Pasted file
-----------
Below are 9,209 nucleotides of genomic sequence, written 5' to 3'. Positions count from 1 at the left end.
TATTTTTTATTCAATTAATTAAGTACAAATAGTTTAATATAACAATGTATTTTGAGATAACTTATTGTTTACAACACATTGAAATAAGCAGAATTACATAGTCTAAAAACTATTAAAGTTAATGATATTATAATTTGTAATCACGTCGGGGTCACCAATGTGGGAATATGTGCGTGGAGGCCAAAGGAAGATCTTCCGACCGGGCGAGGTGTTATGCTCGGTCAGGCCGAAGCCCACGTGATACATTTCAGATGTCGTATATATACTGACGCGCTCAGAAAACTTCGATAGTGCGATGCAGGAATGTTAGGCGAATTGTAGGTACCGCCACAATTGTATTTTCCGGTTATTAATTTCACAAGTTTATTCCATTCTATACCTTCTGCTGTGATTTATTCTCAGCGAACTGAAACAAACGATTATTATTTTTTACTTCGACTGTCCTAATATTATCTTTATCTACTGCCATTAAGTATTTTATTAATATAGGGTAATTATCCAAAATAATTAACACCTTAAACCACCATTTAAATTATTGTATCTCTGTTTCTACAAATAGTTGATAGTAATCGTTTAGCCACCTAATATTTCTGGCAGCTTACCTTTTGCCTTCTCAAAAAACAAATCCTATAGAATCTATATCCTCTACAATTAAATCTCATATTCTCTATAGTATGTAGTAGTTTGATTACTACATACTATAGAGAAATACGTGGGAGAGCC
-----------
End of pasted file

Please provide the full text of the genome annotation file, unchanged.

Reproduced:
Below are 9,209 nucleotides of genomic sequence, written 5' to 3'. Positions count from 1 at the left end.
TATTTTTTATTCAATTAATTAAGTACAAATAGTTTAATATAACAATGTATTTTGAGATAACTTATTGTTTACAACACATTGAAATAAGCAGAATTACATAGTCTAAAAACTATTAAAGTTAATGATATTATAATTTGTAATCACGTCGGGGTCACCAATGTGGGAATATGTGCGTGGAGGCCAAAGGAAGATCTTCCGACCGGGCGAGGTGTTATGCTCGGTCAGGCCGAAGCCCACGTGATACATTTCAGATGTCGTATATATACTGACGCGCTCAGAAAACTTCGATAGTGCGATGCAGGAATGTTAGGCGAATTGTAGGTACCGCCACAATTGTATTTTCCGGTTATTAATTTCACAAGTTTATTCCATTCTATACCTTCTGCTGTGATTTATTCTCAGCGAACTGAAACAAACGATTATTATTTTTTACTTCGACTGTCCTAATATTATCTTTATCTACTGCCATTAAGTATTTTATTAATATAGGGTAATTATCCAAAATAATTAACACCTTAAACCACCATTTAAATTATTGTATCTCTGTTTCTACAAATAGTTGATAGTAATCGTTTAGCCACCTAATATTTCTGGCAGCTTACCTTTTGCCTTCTCAAAAAACAAATCCTATAGAATCTATATCCTCTACAATTAAATCTCATATTCTCTATAGTATGTAGTAGTTTGATTACTACATACTATAGAGAAATACGTGGGAGAGCC